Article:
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Engel, Marion; Endesfelder, David; Schloter-Hai, Brigitte; Kublik, Susanne; Granitsiotis, Michael S.; Boschetto, Piera; Stendardo, Mariarita; Barta, Imre; Dome, Balazs; Deleuze, Jean-Francois; Boland, Anne; Müller-Quernheim, Joachim; Prasse, Antje; Welte, Tobias; Hohlfeld, Jens; Subramanian, Deepak; Parr, David; Gut, Ivo Glynne; Greulich, Timm; Koczulla, Andreas Rembert; Nowinski, Adam; Gorecka, Dorota; Singh, Dave; Gupta, Sumit; Brightling, Christopher E.; Hoffmann, Harald; Frankenberger, Marion; Hofer, Thomas P.; Burggraf, Dorothe; Heiss-Neumann, Marion; Ziegler-Heitbrock, Loems; Schloter, Michael and Castell, Wolfgang zu (2017): Influence of lung CT changes in chronic obstructive pulmonary disease (COPD) on the human lung microbiome.
In: PLOS One 12(7), e0180859 [PDF, 3MB]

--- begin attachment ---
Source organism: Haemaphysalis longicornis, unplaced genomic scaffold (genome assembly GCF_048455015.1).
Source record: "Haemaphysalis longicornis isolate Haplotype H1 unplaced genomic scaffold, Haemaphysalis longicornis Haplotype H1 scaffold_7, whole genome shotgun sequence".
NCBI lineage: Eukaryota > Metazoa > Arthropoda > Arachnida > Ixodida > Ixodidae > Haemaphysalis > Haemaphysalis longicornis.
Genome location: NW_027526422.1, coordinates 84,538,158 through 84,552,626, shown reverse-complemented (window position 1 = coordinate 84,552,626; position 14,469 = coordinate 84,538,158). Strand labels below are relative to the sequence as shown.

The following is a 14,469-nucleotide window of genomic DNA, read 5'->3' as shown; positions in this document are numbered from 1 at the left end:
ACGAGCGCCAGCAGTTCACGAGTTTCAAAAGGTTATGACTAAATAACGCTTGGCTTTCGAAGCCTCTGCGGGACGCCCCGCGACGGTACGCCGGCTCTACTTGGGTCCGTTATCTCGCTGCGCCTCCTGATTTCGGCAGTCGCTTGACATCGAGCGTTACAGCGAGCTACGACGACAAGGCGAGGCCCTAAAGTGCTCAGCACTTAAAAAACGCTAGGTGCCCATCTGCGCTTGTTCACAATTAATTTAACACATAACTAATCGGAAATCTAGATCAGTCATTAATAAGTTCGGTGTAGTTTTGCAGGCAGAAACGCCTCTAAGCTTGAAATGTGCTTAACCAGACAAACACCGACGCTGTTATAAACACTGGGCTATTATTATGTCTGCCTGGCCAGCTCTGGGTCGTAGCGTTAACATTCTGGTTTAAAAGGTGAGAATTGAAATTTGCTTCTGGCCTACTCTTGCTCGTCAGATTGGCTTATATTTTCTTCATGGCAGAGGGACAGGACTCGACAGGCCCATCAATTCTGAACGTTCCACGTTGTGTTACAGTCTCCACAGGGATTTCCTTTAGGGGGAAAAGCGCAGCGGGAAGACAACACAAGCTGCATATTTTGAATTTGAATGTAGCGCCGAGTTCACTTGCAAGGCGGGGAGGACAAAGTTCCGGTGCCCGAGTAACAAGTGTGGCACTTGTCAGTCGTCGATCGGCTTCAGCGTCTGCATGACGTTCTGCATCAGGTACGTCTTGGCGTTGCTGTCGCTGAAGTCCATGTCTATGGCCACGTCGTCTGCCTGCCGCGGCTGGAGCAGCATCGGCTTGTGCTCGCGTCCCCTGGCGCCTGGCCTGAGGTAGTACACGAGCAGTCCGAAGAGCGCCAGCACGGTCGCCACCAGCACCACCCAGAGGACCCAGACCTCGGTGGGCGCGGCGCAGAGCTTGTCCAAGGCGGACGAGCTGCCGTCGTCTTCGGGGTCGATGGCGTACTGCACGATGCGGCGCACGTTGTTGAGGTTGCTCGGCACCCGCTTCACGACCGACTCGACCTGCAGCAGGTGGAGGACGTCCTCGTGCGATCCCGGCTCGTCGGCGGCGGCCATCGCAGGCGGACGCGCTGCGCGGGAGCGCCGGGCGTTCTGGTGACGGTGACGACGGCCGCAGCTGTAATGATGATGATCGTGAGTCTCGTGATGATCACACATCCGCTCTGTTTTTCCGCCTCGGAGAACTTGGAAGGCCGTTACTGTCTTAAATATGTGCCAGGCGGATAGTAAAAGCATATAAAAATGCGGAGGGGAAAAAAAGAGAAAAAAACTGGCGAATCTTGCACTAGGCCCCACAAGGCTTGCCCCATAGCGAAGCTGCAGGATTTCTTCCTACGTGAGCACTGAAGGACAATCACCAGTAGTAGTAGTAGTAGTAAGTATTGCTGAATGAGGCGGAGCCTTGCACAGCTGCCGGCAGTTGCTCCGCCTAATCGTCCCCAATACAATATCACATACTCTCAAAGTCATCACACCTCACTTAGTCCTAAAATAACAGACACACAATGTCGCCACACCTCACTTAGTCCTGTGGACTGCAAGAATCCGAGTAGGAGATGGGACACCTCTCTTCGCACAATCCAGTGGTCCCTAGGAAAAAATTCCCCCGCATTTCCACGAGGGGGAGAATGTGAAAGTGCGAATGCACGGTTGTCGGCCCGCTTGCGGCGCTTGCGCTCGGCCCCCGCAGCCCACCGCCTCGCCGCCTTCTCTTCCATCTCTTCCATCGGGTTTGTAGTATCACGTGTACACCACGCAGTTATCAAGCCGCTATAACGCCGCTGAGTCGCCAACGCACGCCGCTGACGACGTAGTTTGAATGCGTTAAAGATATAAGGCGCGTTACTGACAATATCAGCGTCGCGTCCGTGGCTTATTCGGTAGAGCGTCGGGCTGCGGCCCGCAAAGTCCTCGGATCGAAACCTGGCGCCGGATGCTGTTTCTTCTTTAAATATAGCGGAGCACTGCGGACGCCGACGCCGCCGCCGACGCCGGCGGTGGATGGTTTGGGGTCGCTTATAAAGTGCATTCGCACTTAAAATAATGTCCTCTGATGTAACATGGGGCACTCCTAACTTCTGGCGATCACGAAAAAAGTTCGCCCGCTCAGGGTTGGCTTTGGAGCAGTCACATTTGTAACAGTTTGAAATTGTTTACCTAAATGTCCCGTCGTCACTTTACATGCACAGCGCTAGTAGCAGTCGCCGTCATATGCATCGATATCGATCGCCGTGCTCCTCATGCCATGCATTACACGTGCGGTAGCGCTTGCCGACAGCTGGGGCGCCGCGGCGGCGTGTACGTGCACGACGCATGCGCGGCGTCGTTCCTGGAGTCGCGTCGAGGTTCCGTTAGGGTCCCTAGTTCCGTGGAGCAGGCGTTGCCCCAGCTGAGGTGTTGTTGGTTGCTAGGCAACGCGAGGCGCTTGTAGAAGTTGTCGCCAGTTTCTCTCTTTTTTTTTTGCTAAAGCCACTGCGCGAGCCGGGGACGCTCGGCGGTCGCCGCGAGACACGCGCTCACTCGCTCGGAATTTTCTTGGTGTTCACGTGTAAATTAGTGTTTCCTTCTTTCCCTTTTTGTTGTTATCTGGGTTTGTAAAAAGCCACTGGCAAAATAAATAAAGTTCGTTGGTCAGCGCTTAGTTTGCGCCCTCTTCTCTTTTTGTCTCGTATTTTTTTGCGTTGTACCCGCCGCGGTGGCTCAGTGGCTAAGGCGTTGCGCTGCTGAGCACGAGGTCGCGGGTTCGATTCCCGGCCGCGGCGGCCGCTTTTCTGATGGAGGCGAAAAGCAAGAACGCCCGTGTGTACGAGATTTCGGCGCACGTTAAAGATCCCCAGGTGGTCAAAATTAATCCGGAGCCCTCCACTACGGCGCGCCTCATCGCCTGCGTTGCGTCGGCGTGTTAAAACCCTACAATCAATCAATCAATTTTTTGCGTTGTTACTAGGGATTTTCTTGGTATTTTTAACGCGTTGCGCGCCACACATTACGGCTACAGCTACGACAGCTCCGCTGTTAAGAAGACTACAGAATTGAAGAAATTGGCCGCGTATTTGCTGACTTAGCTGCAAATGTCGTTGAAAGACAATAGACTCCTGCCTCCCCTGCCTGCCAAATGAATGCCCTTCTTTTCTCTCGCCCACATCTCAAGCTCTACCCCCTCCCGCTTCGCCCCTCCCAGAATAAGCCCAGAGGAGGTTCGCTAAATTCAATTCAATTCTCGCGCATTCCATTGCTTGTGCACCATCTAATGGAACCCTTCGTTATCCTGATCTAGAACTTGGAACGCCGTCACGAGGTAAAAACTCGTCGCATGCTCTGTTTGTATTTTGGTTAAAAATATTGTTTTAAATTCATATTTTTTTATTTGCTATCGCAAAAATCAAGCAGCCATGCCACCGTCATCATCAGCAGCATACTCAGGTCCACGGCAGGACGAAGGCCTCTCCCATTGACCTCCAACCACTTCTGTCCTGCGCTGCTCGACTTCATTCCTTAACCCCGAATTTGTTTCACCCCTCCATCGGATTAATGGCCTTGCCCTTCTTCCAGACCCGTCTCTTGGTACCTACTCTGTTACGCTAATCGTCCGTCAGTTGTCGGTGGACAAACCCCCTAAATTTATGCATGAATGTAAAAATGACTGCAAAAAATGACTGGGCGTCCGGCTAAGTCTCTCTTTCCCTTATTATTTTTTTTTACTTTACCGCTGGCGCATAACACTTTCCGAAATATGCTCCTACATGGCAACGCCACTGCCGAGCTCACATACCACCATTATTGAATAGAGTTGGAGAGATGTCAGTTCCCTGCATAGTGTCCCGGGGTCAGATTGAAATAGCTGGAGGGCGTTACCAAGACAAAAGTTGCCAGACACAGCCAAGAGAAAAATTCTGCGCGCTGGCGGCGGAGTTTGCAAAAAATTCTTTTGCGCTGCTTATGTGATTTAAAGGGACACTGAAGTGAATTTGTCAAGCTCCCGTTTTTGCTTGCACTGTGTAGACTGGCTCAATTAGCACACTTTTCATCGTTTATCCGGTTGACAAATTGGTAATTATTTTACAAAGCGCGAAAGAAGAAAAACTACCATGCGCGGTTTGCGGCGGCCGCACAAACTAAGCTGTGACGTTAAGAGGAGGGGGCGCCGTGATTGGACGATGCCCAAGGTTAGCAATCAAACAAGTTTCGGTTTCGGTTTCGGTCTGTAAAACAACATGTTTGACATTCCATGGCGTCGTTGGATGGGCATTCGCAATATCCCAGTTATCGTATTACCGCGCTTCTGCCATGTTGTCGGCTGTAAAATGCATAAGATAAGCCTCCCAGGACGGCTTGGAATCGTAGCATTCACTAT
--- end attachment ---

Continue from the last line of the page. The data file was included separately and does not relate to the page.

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Background Changes in microbial community composition in the lung of patients suffering from moderate to severe COPD have been well documented. However, knowledge about specific microbiome structures in the human lung associated with CT defined abnormalities is limited. Methods Bacterial community composition derived from brush samples from lungs of 16 patients suffering from different CT defined subtypes of COPD and 9 healthy subjects was analyzed using a cultivation independent barcoding approach applying 454-pyrosequencing of 16S rRNA gene fragment amplicons. Results We could show that bacterial community composition in patients with changes in CT (either airway or emphysema type changes, designated as severe subtypes) was different from community composition in lungs of patients without visible changes in CT as well as from healthy subjects (designated as mild COPD subtype and control group) (PC1, P-adj = 0.002). Higher abundance of Prevotella in samples from patients with mild COPD subtype and from controls and of Streptococcus in the severe subtype cases mainly contributed to the separation of bacterial communities of subjects. No significant effects of treatment with inhaled glucocorticoids on bacterial community composition were detected within COPD cases with and without abnormalities in CT in PCoA. Co-occurrence analysis suggests the presence of networks of co-occurring bacteria. Four communities of positively correlated bacteria were revealed. The microbial communities can clearly be distinguished by their associations with the CT defined disease phenotype. Conclusion Our findings indicate that CT detectable structural changes in the lung of COPD patients, which we termed severe subtypes, are associated with alterations in bacterial communities, which may induce further changes in the interaction between microbes and host cells. This might result in a changed interplay with the host immune system.

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